If you're working in the document design window and have an item selected, you can also bring up the Quick Tag Editor by choosing Quick Tag Editor from the Modify menu. This enables you to directly access the HTML you need without needing the Properties panel.


Control+T (Windows) or Command+T (Macintosh) can be used to easily access the Quick Tag Editor.

Referencing Tag Information

To use the extensive reference capabilities of Dreamweaver MX from within the editor, you can select a tag that you want to look up, and then click the <?> button in the toolbar. Within a few seconds, Dreamweaver MX will open the Tag Reference panel and show you all the available options for a specific tag. This is a fantastic way to find additional attributes to fine-tune your HTML manually. Figure 3.25 shows the Tag Reference panel.

Figure 3.25 The Tag Reference panel contains complete information on every document tag.


The Tag Reference panel can be used at any time, not just in the design view. You can access it from the Window menu's Reference option.

Exploring Search Features

If you need to search for text or tags within the HTML, you can use the built-in find and search/replace options. The search and replace features are somewhat extensive, and should allow you to find very complex patterns within the HTML. The Edit menu contains your search options:

Find and Replace—Performs a search and replace operation on the HTML. This option also allows for Find without replace, so it can be used for all your searching needs.
Find Again—Finds the next occurrence of the search item and highlights it in the HTML.

Let's go ahead and take a look at the Find and Replace window now. Figure 3.26 shows this window in its fully expanded form.

Figure 3.26 A wide variety of options are available in the Find and Replace window.

In this example search, I've chosen to search the Current Document for the tag <td> that does not have the bgcolor attribute set. The bottom of the window shows a list of the files where a match was found and what the matching tag looks like. This detailed section of the window is normally hidden and can be toggled on or off by clicking the expansion triangle in the lower-right portion of the window.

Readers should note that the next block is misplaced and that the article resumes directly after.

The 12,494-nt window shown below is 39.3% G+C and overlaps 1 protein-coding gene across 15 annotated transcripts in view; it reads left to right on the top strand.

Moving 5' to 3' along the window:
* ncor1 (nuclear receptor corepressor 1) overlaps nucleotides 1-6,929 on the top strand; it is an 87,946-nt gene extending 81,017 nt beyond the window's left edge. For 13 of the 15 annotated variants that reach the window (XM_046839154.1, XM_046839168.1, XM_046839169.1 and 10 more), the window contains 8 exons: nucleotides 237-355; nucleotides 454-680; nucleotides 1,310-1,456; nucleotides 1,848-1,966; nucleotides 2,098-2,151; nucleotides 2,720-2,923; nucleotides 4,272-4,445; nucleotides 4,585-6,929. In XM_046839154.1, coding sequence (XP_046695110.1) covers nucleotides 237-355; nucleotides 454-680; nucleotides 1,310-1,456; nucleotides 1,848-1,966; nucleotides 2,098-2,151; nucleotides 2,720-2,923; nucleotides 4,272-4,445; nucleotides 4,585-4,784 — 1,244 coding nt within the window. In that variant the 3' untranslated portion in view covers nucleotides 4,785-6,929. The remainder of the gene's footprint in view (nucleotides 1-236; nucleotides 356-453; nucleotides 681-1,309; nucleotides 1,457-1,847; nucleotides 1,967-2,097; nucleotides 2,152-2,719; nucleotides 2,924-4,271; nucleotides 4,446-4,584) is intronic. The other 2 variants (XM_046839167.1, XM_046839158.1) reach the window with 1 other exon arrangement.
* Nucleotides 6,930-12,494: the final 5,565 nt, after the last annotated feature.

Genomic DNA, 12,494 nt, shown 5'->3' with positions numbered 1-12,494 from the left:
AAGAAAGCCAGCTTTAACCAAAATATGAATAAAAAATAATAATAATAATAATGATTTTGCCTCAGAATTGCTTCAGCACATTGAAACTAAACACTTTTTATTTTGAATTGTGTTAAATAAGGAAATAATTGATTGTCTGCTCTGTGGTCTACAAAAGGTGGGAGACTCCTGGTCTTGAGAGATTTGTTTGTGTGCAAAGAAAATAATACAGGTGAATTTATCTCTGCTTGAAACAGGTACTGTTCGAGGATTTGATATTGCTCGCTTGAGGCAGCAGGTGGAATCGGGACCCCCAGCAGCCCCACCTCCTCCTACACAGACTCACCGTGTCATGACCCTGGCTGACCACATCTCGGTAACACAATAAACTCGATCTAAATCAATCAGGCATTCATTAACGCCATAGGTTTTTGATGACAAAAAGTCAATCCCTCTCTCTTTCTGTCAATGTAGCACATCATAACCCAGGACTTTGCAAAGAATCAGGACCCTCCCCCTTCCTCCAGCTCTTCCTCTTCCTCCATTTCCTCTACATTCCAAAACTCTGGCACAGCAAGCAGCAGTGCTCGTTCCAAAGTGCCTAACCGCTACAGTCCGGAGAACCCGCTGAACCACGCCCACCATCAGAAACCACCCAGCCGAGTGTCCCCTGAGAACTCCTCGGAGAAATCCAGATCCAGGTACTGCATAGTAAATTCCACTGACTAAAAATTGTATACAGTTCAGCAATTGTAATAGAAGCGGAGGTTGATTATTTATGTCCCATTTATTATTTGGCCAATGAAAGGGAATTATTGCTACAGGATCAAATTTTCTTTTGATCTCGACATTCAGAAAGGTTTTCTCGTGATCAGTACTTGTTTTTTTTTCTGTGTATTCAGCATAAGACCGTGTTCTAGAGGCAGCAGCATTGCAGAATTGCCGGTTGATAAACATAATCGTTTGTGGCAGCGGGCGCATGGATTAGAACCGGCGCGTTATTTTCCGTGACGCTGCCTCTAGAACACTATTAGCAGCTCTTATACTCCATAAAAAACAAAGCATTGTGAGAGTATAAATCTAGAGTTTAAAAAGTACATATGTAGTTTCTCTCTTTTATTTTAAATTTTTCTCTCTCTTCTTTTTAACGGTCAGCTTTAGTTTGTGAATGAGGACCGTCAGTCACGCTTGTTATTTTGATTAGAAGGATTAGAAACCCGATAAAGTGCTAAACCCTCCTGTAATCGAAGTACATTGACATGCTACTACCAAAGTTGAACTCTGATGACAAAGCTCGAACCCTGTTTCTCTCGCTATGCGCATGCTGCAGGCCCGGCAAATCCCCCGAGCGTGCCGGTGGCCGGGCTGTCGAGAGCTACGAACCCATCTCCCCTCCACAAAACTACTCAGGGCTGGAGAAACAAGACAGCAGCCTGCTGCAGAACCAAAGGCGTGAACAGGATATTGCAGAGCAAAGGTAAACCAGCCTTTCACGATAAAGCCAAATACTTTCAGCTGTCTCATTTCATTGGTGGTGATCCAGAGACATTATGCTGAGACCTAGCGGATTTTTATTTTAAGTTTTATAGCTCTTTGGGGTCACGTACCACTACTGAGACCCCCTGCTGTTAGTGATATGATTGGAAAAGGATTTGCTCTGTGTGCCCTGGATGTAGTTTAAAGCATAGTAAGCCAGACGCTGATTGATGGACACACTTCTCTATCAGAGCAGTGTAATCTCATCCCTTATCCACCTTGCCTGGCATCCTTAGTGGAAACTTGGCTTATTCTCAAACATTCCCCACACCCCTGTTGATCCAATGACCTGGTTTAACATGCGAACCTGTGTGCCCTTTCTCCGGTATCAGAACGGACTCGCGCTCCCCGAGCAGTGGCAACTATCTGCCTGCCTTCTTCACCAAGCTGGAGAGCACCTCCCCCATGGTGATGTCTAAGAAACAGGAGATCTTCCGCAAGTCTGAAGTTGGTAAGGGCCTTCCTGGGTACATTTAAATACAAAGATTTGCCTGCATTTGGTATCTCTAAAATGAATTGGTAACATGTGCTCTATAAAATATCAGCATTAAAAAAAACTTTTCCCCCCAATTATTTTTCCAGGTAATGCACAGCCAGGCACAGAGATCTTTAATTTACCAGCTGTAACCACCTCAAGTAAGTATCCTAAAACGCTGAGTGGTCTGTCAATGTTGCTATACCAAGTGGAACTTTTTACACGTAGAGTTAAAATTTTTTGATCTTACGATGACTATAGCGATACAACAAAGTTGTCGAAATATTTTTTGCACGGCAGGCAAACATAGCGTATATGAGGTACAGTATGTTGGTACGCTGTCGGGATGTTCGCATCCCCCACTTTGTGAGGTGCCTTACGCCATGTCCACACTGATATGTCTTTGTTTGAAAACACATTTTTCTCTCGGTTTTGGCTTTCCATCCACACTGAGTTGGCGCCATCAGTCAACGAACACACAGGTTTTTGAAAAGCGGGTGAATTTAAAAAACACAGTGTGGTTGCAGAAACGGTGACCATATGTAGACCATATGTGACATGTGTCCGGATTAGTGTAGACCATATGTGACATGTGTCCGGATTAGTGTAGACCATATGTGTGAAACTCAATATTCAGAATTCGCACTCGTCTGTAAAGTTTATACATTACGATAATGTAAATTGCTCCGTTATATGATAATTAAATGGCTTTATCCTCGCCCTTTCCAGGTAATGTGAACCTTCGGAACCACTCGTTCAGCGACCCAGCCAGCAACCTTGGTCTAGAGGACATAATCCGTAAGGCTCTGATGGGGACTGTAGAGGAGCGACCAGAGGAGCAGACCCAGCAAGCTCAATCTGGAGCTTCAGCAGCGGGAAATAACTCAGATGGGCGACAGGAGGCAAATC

The search and replace options are varied and can be adapted to match patterns rather than just literal strings or tags. Here's how you can modify the search and replace options so that they fit your needs.

Search Scope

Adjusting the Find In attributes lets you change what files are going to be checked. You can check the current document, the entire local site, selected files in the site, and the contents of a folder. Being able to update hundreds of files simultaneously enables you to easily fix problems that would be a nightmare otherwise. For example, if your site has hundreds of links to an external site spread throughout the source, updating those links would take an eternity if the domain name changed. A properly defined search and replace on the entire site will fix the problem in a matter of seconds.

Search Criteria

The next thing you'll need to do is specify exactly what you're searching for by choosing the appropriate option from the Find What section. The following search types are available:

Text—A text search operates only on the body text of the document—not the text within any of the tags.
Source Code—This search examines the contents of the HTML tags themselves. This is the opposite of the Text search.
Text (Advanced)—The Advanced text search lets you check the text inside and outside tags. Using the "+" and "" buttons, you add and delete attributes that you want, or don't want to find.
Specific Tag—The Tag search is similar to the advanced search, but it only searches the inside of tags.


After a search has been defined, you can click the Find Next or Find All button to perform the search, or define a Replace action that will take place on the items that are located.